Julien Pierre Bernard Cousinou, called Robert Cousinou, was a French baritone.  He was born on October 2, 1888, and he died on April 23, 1944.

Unfortunately, there is very little information about Cousinou on the internet. He studied under maître Darquier. He entered the Paris Conservatory in 1908 as a pupil of Max Bouvet, he made his debut at the Opéra Comique on January 11, 1912, and he became a member of the Opéra on June 9, 1913. He became one of the most prominent baritones of his day.

In 1918, he made his debut at the Metropolitan Opera in New York as Valentin in Faust. He also appeared at Covent Garden in London for a season, and afterward, he returned to l’Opéra Comique in Paris. For the most part, he remained in France, and after his career had ended, he became a professor at the Paris Conservatory.

The reason that I am posting about him is that he had a rich baritone voice, and his singing in French was wonderful. It is not over-nasalized. He sang with a relaxed vocal apparatus, which allowed him to produce very resonant sound.

Voilà donc la terrible cité!

Voilà donc la terrible cité!
Alexandrie! Alexandrie!
Où je suis né dans le péché;
L’air brillant où j’ai respiré
L’affreux parfum de la luxure!
Voilà la mer voluptueuse
Où j’écoutais chanter la sirène aux yeux d’or!
Oui, voilà mon berceau selon la chair,
Alexandrie! O ma patrie!
Mon berceau, ma patrie!
De ton amour, j’ai détourné mon coeur.
Pour ta richesse, je te hais!
Pour ta science et ta beauté, je te hais! Je te hais!
Et maintenant je te maudis
Comme un temple hanté par les esprits impurs!
Venez! Anges du ciel! Souffles de Dieu!
Parfumez, du battement de vos ailes,
L’air corrompu qui va m’environner! Venez!

So here is the ghastly city!

So here is the ghastly city!
Alexandria! Alexandria!
Where I was born in sin;
The glowing air where I breathed
The awful scent of lust!
Here is the voluptuous sea
Where I listened to sing the siren with golden eyes!
Yes, here is my cradle according to the flesh,
Alexandria! O my homeland!
My cradle, my homeland!
From your love, I turned my heart away.
For your wealth, I hate you!
For your science and your beauty, I hate you! I hate you!
And now I curse you
Like a temple haunted by impure spirits!
Come! Angels from heaven! Whispers of God!
Perfume, with the beating of your wings,
The corrupt air that will surround me! Come!

La Chanson des blés d’or is a song by Camille Soubise et L. Le Maître (words), and Frédéric Doria (1841-1900) (music) debuted by Marius Richas at La Scala in Paris in 1882.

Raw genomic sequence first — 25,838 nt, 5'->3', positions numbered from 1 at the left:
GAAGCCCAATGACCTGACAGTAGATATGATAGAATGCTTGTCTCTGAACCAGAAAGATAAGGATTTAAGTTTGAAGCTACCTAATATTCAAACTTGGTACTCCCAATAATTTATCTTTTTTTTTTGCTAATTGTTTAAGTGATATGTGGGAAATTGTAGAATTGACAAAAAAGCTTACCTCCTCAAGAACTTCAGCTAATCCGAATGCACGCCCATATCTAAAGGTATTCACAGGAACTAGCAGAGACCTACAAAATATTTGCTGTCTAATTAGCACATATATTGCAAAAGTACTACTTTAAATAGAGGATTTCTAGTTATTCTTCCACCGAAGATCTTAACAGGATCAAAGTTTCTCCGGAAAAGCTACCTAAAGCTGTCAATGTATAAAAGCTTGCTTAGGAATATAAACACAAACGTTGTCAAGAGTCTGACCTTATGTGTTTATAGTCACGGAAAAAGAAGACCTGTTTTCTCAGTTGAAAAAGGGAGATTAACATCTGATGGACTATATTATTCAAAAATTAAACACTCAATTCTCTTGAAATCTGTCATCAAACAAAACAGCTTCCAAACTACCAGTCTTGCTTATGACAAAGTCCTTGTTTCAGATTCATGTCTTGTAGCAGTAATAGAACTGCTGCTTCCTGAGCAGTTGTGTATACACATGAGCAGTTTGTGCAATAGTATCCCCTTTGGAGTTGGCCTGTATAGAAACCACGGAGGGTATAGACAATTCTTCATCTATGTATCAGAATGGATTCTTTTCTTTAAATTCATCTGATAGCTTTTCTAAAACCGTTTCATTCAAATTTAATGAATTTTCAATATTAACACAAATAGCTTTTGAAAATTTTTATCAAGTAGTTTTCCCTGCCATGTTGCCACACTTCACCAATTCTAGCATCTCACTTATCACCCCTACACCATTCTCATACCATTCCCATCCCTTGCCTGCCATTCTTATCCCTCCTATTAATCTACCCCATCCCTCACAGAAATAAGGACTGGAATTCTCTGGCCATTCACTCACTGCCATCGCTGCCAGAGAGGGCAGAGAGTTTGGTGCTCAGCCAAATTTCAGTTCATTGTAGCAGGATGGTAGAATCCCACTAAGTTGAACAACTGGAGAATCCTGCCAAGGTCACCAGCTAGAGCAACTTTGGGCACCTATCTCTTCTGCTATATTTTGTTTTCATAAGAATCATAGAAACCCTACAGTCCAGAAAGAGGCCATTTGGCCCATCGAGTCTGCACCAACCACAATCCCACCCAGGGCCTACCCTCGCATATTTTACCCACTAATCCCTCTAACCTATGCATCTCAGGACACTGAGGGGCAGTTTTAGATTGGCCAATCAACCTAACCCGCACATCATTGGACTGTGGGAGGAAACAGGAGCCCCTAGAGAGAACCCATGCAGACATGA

This romance has become a classic in French song, done by numerous interpreters: Maréchal in 1896, Fred Gouin in 1919, Réda Caire in 1931, Armand Mestral in 1957, Fabienne Thibeault in 1982, Jack Lantier, etc.). It has been sung by the actris Iris Bry in the final scene of the film Les Gardiennes.

Mignonne, quand la lune éclaire
La plaine aux bruits mélodieux,
Lorsque l’étoile du mystère
Revient sourire aux amoureux,
As-tu parfois sur la colline,
Parmi les souffles caressants,
Entendu la chanson divine
Que chantent les blés frémissants ?

Mignonne, quand le soir descendra sur la terre,
Et que le rossignol viendra chanter encore,
Quand le vent soufflera sur la verte bruyère,
Nous irons écouter la chanson des blés d’or !
Nous irons écouter la chanson des blés d’or !

As-tu parfois sous la ramure,
A l’heure où chantent les épis,
Ecouté leur joyeux murmure
Au bord des vallons assoupis ?
Connais-tu cette voix profonde,

Qui revient, au déclin du jour,
Chanter parmi la moisson blonde
Des refrains palpitants d’amour ?

Mignonne, quand le soir descendra sur la terre,
Et que le rossignol viendra chanter encore,
Quand le vent soufflera sur la verte bruyère,
Nous irons écouter la chanson des blés d’or !
Nous irons écouter la chanson des blés d’or !

Mignonne, allons à la nuit close
Rêver aux chansons du printemps
Pendant que des parfums de rose
Viendront embaumer nos vingt ans !
Aimons sous les rameaux superbes,
Car la nature aura toujours
Du soleil pour dorer les gerbes
Et des roses pour nos amours !

My dear, when the moon shines
The plain full of melodious sounds,
When the star of mystery
Comes back to smile at lovers,
Do you sometimes on the hill
Among the caressing whispers,
Hear the divine song
What do the shimmering sheaves sing?

My sweet, when the evening comes down to earth,
And the nightingale comes and sings,
When the wind blows on the green heather,
We will go listen listen to the song of the golden wheat!
We will go listen listen to the song of the golden wheat!

Do you sometimes have under the branches,
At the hour when the ears (of wheat) sing,
Heard their happy whisper
At the edge of the dozing valleys?
Do you know that deep voice,

Who returns, at the end of the day,
Sings among the blonde harvest
Thrilling refrains of love?

My darling, when the evening comes down to earth,
And the nightingale comes and sings again,
When the wind blows on the green heather,
We will go listen to the song of the golden wheat!
We will go listen to the song of the golden wheat!

Ma petite, let’s go on an intimate night
Dreaming of spring songs
While the scent of roses
Will come to perfume our twenty years!
Let us love under the beautiful branches,
Because nature will always have
Sun to gild the wreaths
And roses for our loves!